Lescault recently appeared in Galileo's Torch at the Folger and has played Tecumseh Sherman in Reston's Sherman The Peacemaker at Stone Hill. Lescault has also performed at the Kennedy Center, the Prague Spring International Music Festival, the Lincoln Center in New York, and in numerous plays throughout the Washington, D.C., region, including at The Shakespeare Theatre Company, Arena Stage, and Ford's Theatre. Lescault has been a narrator of audiobooks for the Talking Books Program for the National Library Service for the Blind and Physically Handicapped, Library of Congress since 1992.

Judge Tatel, a longtime Rappahannock resident, was appointed to the U.S. Court of Appeals in October 1994. Following law school, he taught for a year at the University of Michigan Law School and then went into private practice with the firm of Sidley & Austin in Chicago. From 1969 to 1970, he served as director of the Chicago Lawyers' Committee for Civil Rights Under Law, then returned to Sidley & Austin until 1972, when he became director of the National Lawyers' Committee for Civil Rights Under Law in Washington, D.C. From 1974 to 1977, he returned to private practice as associate and partner with Hogan & Hartson, where he led the firm's Community Services Department. In 1977, Tatel became the director of the Office for Civil Rights, U.S. Department of Health, Education and Welfare.

Seven other talented actors and actresses take to the stage in Galileo's Torch. Weston Vrooman (Sagredo) is a recent graduate from the University of Oklahoma School of Drama. Hugh Hill (Urban VIII) has appeared and directed in many Washington-area venues, most recently in the Baltimore Shakespeare Factory's Hamlet. Now a Rappahannock resident, Hugh has performed in outdoor Stone Hill productions, including James Reston Jr.'s Sherman, the Peace Maker. Paul Morella (Father Nicolo) has performed professionally in regional theatre, film, television, and radio for more than 35 years and is a multiple Helen Hayes Award nominee. Craig Wallace (Cardinal Bellarmine) is a Washington, D.C.-based actor who has performed in numerous productions in the region, as well as regional theatres across the country. Edie Tatel (Sister Angelica/Scribe) has had many years as an educator. Naomi Jacobson (Maria Celeste) is an affiliated Artist at Shakespeare Theatre Company, and a 20-year member of the Woolly Mammoth Theatre Company. She has performed nationally and has received three Helen Hayes Award. John Jacquemin (The Doge) is a talented Rappahannock actor.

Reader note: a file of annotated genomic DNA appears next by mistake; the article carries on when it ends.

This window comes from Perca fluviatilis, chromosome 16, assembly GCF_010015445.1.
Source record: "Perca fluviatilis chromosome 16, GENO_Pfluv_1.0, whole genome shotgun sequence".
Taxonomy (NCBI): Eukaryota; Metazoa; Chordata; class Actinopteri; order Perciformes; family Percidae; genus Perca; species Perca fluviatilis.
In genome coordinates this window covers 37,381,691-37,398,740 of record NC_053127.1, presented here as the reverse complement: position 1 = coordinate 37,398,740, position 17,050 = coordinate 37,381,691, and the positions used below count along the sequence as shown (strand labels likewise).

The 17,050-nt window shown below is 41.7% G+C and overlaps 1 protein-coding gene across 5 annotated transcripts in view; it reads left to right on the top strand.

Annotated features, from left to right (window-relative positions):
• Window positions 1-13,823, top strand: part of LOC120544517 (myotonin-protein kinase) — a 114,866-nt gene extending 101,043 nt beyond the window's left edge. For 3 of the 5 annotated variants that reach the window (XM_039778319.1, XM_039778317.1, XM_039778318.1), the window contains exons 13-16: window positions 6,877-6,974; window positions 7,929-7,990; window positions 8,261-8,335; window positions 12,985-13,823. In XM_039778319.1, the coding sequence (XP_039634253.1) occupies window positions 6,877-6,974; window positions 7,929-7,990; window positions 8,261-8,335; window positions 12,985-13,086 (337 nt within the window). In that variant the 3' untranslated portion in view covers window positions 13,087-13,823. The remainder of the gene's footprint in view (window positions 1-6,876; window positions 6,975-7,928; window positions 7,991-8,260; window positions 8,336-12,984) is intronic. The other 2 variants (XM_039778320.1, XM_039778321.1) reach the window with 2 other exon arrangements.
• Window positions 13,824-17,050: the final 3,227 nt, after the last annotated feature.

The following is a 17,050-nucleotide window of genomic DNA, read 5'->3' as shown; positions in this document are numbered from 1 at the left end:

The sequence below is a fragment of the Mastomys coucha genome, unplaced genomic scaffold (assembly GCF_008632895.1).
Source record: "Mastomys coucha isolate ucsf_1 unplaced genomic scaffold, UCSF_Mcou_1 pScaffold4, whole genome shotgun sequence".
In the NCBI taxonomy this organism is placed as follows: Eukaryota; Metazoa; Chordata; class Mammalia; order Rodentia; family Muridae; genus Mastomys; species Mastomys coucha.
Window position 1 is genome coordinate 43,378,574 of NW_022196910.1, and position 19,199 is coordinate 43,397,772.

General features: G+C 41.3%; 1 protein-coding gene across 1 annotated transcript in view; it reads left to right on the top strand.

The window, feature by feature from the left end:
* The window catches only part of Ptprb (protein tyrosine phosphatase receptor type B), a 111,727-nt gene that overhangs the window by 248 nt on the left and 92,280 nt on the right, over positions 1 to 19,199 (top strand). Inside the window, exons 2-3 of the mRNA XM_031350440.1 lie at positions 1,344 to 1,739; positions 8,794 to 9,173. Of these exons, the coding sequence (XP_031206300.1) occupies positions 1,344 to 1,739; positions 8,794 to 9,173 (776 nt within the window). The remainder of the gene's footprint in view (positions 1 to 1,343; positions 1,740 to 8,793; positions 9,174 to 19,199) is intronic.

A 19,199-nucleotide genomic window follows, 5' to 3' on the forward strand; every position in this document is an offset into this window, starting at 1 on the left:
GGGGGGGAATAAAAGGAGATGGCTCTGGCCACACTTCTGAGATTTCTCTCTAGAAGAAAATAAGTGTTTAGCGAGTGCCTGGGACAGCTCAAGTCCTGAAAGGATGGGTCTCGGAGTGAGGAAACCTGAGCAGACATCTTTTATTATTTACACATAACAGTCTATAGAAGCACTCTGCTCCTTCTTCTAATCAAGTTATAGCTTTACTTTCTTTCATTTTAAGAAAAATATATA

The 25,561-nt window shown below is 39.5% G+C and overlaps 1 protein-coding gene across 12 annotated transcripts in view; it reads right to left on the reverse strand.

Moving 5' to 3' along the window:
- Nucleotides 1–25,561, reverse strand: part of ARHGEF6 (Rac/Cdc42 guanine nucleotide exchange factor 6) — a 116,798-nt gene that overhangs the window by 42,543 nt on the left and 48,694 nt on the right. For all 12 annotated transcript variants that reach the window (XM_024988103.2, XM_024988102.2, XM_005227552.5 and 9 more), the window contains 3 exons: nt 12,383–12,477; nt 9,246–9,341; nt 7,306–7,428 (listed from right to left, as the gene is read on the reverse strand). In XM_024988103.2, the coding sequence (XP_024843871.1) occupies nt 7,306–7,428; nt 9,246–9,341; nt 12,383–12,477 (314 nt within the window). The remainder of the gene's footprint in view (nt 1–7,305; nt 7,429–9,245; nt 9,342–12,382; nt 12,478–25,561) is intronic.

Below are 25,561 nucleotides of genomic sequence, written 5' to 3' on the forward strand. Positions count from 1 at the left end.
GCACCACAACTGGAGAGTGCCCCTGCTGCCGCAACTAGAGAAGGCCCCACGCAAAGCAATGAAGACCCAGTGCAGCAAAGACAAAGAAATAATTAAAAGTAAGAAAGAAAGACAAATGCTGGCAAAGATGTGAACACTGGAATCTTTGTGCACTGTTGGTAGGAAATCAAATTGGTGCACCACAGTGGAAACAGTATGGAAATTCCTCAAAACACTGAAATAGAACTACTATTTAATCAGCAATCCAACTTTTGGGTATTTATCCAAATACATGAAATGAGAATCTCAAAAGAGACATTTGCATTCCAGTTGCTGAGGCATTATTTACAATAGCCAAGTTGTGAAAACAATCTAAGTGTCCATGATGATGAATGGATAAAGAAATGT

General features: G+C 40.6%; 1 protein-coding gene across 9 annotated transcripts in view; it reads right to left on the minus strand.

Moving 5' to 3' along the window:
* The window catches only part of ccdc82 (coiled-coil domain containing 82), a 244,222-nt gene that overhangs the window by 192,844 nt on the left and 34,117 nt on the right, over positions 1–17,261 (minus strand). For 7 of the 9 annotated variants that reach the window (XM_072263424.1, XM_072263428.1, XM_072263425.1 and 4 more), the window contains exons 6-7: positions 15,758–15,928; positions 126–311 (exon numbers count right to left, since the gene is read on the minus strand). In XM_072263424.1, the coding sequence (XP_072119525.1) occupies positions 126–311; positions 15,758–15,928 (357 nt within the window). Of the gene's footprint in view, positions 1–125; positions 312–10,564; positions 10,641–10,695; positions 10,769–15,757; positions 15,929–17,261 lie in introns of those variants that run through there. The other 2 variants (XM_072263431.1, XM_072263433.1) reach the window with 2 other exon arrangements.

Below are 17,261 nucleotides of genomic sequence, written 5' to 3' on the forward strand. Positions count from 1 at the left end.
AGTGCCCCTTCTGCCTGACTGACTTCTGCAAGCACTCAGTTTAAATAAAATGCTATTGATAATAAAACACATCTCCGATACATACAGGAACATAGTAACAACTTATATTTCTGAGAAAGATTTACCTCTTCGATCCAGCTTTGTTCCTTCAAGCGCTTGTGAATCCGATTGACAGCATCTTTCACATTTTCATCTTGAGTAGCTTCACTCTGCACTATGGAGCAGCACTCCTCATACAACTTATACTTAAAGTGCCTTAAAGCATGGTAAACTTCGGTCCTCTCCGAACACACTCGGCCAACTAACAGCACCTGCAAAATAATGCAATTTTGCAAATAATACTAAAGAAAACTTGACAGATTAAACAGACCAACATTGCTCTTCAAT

Castleton is ideally suited for a weekend trip and a variety of accommodations are available on the idyllic grounds of Castleton Farms. Cottage and home rates begin at $100/night and include access to amenities such as the spa (large heated lap pool, Turkish steam room, Finnish sauna), bowling alley, petting zoo, six miles of hiking trails, and tennis courts. To inquire about booking, please contact Connie Payne at 540.577.8820 or castletonfarmretreat@gmail.com.

The grounds of Castleton Farms have been home to a prestigious performance series since 1997, when the late Maestro Lorin Maazel inaugurated the Theatre House (a former chicken coop for 15,000 hens converted into a "mini-Globe" European-style Pocket Theatre with unparalleled acoustics) together with his renowned friends, cellist Mstislav Rostropovich and pianist Yefim Bronfman. Since then, CiP has given audiences in Rappahannock County multicultural experiences of the highest caliber bringing internationally acclaimed artists into our own backyard. Artists have included Wynton Marsalis and the Jazz at Lincoln Center Orchestra, Itzhak Perlman, José Carreras, Emanuel Ax, Sir James Galway, Gil Shaham, the Paris Piano Trio, Mariachi Los Camperos Group, Chinese traditional soloists Wu Man and Ma Xiaohui, classical guitarists Pepe Romero and Berta Rojas, Indian dance companies, and famous actors such as Alec Baldwin and Claire Bloom.

In 2009 Maestro Maazel and his wife Dietlinde Turban Maazel established the Castleton Festival, a combination of music festival and summer academy for young artists. During this period, Dietlinde developed a wildly popular acting training studio for opera singers. Ranked by The New York Times as one of the top 10 festivals in the country, the Castleton Festival formed an educational partnership with Wynton Marsalis, his Summer Jazz Academy, in 2015. The monthly CiP (Castleton in Performance) events continue throughout the year as well as the Educational Community Outreach programming that furthers Castleton's mission of nurturing the arts in the lives of children through in-school programs.